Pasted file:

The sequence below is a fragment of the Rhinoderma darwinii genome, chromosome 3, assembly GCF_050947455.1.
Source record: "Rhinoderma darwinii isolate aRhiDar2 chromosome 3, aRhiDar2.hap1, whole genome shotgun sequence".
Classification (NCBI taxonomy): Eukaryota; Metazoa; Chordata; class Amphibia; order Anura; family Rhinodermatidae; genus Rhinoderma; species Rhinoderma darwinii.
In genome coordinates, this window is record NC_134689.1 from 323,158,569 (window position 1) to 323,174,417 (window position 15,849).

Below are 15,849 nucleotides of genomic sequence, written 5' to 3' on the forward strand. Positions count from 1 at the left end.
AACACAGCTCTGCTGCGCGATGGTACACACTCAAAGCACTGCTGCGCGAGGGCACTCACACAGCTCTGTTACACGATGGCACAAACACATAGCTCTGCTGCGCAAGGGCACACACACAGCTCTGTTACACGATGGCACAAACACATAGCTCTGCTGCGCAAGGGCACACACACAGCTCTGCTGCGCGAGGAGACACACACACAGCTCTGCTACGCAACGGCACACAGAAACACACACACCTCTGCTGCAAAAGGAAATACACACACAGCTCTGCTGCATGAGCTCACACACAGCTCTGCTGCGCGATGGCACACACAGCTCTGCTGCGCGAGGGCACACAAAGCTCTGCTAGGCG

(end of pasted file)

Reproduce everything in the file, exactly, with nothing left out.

The sequence below is a fragment of the Rhinoderma darwinii genome, chromosome 3, assembly GCF_050947455.1.
Source record: "Rhinoderma darwinii isolate aRhiDar2 chromosome 3, aRhiDar2.hap1, whole genome shotgun sequence".
Classification (NCBI taxonomy): Eukaryota; Metazoa; Chordata; class Amphibia; order Anura; family Rhinodermatidae; genus Rhinoderma; species Rhinoderma darwinii.
In genome coordinates, this window is record NC_134689.1 from 323,158,569 (window position 1) to 323,174,417 (window position 15,849).

Below are 15,849 nucleotides of genomic sequence, written 5' to 3' on the forward strand. Positions count from 1 at the left end.
AACACAGCTCTGCTGCGCGATGGTACACACTCAAAGCACTGCTGCGCGAGGGCACTCACACAGCTCTGTTACACGATGGCACAAACACATAGCTCTGCTGCGCAAGGGCACACACACAGCTCTGTTACACGATGGCACAAACACATAGCTCTGCTGCGCAAGGGCACACACACAGCTCTGCTGCGCGAGGAGACACACACACAGCTCTGCTACGCAACGGCACACAGAAACACACACACCTCTGCTGCAAAAGGAAATACACACACAGCTCTGCTGCATGAGCTCACACACAGCTCTGCTGCGCGATGGCACACACAGCTCTGCTGCGCGAGGGCACACAAAGCTCTGCTAGGCG